Ivory watch face,
hands stopped over the big “R” and “A”
of ROSSIA, a silver puzzle
of wrist band my fingers know,
prayer beads he doesn’t want me to touch.
Before I can think, I touch.
Immediate comfort.

A wooden Koh-i-Noor pencil,
warn-down from endless circles
in an engineer’s compass.
A human life.

A half-empty box of Belomor, filter-less.
No half measures.

Shiny war medals worn once a year.
Bravery is quiet.

A brown-leather book, weighted with dreams,
coins and papers with foreign faces.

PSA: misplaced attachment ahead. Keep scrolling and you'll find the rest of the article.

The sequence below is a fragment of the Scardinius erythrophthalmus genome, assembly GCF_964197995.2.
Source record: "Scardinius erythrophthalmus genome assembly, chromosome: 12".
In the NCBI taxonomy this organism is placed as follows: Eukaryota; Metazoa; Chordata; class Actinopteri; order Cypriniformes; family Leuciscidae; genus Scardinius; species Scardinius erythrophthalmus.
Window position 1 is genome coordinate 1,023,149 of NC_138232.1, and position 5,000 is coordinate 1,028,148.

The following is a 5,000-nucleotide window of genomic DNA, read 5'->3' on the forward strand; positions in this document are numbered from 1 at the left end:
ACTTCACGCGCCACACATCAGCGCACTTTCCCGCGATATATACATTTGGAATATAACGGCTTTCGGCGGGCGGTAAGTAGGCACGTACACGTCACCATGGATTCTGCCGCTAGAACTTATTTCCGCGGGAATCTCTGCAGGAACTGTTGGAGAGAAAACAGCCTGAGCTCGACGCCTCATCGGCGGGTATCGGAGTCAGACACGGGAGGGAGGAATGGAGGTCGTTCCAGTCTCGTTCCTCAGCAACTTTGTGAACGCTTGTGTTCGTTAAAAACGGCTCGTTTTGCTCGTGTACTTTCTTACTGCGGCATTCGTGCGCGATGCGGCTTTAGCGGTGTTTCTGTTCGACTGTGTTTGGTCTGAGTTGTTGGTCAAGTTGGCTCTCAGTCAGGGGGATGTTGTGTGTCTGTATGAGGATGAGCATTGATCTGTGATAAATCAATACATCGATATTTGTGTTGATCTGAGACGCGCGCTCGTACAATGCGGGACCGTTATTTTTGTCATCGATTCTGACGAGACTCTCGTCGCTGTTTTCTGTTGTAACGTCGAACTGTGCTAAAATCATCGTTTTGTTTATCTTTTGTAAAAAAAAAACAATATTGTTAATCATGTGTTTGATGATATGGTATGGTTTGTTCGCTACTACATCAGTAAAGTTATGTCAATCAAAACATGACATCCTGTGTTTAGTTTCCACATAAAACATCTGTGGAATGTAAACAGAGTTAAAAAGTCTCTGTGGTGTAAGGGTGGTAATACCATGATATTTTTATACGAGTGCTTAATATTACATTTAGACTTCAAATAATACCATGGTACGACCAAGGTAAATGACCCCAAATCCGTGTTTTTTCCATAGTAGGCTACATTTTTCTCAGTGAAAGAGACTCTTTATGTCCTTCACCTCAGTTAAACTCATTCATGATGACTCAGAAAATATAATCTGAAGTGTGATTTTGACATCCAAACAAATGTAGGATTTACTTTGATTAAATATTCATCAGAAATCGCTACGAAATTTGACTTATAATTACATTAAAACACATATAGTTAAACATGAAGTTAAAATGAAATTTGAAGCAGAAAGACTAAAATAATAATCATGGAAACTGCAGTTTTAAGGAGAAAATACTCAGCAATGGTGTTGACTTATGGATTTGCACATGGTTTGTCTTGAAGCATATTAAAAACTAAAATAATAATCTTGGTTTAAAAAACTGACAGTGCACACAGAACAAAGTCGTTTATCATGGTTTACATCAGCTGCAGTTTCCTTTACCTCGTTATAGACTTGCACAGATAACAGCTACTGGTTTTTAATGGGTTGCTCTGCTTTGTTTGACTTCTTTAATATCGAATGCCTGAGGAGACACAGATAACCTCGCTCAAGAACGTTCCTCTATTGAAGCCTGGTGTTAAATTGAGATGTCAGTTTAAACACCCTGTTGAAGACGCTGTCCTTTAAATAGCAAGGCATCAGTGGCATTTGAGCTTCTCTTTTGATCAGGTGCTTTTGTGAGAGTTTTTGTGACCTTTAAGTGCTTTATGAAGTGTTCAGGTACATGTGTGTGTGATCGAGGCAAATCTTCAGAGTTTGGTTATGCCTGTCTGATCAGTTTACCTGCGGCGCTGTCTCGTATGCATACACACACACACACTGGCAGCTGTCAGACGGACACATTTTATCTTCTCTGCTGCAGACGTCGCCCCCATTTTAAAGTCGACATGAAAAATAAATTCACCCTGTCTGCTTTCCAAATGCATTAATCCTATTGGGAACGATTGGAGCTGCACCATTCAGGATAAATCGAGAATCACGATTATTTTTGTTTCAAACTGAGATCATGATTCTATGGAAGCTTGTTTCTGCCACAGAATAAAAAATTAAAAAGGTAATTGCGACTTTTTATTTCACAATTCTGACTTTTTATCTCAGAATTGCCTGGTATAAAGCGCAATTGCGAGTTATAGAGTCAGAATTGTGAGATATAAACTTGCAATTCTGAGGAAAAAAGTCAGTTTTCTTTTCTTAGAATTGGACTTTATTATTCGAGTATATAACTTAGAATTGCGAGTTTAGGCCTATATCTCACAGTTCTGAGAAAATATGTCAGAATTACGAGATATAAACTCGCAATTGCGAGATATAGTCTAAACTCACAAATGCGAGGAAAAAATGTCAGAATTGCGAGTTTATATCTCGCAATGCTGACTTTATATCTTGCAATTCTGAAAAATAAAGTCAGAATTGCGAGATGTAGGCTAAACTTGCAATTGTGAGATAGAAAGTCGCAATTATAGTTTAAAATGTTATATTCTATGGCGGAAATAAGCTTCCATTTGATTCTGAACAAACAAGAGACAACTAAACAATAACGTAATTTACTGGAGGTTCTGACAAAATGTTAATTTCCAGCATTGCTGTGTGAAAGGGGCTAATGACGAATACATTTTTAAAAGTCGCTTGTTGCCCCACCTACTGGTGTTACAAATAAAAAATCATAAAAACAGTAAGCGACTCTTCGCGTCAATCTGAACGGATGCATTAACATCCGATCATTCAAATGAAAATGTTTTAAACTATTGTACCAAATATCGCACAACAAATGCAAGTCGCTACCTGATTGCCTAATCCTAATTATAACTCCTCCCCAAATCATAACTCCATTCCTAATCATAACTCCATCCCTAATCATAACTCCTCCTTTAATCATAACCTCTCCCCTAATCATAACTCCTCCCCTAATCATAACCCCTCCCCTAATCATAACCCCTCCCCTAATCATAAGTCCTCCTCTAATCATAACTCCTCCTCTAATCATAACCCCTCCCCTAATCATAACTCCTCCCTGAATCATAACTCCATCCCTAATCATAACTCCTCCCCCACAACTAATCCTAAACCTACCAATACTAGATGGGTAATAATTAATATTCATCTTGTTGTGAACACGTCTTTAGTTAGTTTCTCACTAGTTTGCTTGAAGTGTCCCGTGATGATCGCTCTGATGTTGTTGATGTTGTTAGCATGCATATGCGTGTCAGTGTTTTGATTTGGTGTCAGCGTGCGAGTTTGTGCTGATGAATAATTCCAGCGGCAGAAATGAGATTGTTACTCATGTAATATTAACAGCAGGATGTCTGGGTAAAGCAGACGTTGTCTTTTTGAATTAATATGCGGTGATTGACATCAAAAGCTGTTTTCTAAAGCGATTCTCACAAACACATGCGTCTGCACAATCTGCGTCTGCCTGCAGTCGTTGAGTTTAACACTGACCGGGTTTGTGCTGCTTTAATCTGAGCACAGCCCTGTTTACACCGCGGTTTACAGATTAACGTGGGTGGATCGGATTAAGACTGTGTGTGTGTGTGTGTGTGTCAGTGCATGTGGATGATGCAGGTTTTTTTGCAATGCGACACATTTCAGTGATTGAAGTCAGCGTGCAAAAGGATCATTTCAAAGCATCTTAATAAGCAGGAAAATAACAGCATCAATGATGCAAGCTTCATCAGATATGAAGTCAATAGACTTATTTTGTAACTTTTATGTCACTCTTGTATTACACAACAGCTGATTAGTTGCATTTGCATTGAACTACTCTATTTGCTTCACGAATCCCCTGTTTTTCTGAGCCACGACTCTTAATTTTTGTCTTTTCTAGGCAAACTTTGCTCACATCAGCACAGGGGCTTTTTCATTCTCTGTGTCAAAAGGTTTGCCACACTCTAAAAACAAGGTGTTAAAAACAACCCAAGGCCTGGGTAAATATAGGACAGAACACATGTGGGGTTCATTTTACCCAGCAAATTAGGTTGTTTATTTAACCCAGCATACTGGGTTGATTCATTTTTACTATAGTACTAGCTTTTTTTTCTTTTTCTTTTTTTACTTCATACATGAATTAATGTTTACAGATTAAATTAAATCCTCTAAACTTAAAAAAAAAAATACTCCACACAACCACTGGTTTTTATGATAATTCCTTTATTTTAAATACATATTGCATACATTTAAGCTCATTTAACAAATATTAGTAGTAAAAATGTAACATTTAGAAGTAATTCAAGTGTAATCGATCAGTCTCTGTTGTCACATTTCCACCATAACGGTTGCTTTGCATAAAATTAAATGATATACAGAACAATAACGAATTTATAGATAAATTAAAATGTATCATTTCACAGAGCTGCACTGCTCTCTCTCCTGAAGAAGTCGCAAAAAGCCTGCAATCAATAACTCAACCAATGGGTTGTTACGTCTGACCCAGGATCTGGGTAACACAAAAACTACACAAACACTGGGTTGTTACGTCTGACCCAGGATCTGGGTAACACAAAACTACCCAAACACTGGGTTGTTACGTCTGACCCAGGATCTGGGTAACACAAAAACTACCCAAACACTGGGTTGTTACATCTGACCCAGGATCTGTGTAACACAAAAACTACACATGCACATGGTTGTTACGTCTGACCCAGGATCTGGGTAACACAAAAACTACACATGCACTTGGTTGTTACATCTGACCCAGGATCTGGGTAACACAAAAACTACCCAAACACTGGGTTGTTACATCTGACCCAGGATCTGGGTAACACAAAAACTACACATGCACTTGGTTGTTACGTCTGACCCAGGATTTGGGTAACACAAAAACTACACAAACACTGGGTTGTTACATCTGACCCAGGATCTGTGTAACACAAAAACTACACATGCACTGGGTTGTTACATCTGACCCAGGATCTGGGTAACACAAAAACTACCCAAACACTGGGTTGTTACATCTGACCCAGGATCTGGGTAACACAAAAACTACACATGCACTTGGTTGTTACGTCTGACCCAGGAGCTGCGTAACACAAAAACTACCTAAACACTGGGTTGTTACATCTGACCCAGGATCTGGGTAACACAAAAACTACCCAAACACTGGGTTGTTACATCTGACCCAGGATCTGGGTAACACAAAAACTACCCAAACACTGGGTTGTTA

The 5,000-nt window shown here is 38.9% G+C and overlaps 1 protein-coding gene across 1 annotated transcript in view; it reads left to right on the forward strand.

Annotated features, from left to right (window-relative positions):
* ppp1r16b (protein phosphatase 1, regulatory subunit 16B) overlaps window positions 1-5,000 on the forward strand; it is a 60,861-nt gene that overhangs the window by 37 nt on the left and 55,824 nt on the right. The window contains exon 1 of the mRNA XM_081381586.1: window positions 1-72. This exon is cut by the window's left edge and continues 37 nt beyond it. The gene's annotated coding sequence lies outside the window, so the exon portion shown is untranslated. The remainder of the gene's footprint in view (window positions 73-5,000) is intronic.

Don’t collect your dreams.

A box of found things
waiting to give birth to new things.
If I knew how.

Hands, solid and soft
like newly packed dirt
‘round a fresh planting.

No father, but him; no bond but love.

Hearth fire of his voice
recites Pushkin’s Onegin,
fingers adorned with herring innards.

Eyes study me,
from under the snow-dusted eyebrows;
A smile sleeps in the bullet-marked lips.

Cherry blossoms in the arboretum,
pink angels landing on his smooth head.
Tears of guilt I mistake for sadness
in grandma’s eyes.
Pay attention.

He lies with an enemy he couldn’t beat.
No medals for living.

Telephone requiem in morning’s cathedral.
“He left, he passed, he’s not.”

I remember, not saying good-bye —
a quiet inheritance.